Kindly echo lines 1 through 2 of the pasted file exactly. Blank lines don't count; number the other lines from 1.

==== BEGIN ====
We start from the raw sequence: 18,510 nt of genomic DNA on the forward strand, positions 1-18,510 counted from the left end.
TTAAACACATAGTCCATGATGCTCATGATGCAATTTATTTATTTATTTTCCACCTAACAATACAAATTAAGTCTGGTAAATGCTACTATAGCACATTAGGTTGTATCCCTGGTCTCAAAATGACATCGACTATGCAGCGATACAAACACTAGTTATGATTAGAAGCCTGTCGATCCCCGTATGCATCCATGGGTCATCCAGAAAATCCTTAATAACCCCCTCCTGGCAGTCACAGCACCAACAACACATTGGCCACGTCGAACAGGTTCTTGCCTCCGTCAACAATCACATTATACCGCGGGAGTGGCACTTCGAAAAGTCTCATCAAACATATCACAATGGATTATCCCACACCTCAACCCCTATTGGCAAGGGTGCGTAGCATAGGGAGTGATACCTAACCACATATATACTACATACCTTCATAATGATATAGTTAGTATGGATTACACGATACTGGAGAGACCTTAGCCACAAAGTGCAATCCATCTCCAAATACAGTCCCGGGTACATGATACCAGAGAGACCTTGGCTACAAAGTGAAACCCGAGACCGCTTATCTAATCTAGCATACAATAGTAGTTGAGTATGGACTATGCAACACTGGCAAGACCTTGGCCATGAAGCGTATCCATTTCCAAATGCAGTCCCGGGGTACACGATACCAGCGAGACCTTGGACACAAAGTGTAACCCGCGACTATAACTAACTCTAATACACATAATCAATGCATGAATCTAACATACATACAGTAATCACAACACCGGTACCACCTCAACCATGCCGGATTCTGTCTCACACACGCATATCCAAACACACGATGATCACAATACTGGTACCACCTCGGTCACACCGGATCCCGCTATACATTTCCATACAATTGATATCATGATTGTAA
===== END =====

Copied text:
We start from the raw sequence: 18,510 nt of genomic DNA on the forward strand, positions 1-18,510 counted from the left end.
TTAAACACATAGTCCATGATGCTCATGATGCAATTTATTTATTTATTTTCCACCTAACAATACAAATTAAGTCTGGTAAATGCTACTATAGCACATTAGGTTGTATCCCTGGTCTCAAAATGACATCGACTATGCAGCGATACAAACACTAGTTATGATTAGAAGCCTGTCGATCCCCGTATGCATCCATGGGTCATCCAGAAAATCCTTAATAACCCCCTCCTGGCAGTCACAGCACCAACAACACATTGGCCACGTCGAACAGGTTCTTGCCTCCGTCAACAATCACATTATACCGCGGGAGTGGCACTTCGAAAAGTCTCATCAAACATATCACAATGGATTATCCCACACCTCAACCCCTATTGGCAAGGGTGCGTAGCATAGGGAGTGATACCTAACCACATATATACTACATACCTTCATAATGATATAGTTAGTATGGATTACACGATACTGGAGAGACCTTAGCCACAAAGTGCAATCCATCTCCAAATACAGTCCCGGGTACATGATACCAGAGAGACCTTGGCTACAAAGTGAAACCCGAGACCGCTTATCTAATCTAGCATACAATAGTAGTTGAGTATGGACTATGCAACACTGGCAAGACCTTGGCCATGAAGCGTATCCATTTCCAAATGCAGTCCCGGGGTACACGATACCAGCGAGACCTTGGACACAAAGTGTAACCCGCGACTATAACTAACTCTAATACACATAATCAATGCATGAATCTAACATACATACAGTAATCACAACACCGGTACCACCTCAACCATGCCGGATTCTGTCTCACACACGCATATCCAAACACACGATGATCACAATACTGGTACCACCTCGGTCACACCGGATCCCGCTATACATTTCCATACAATTGATATCATGATTGTAA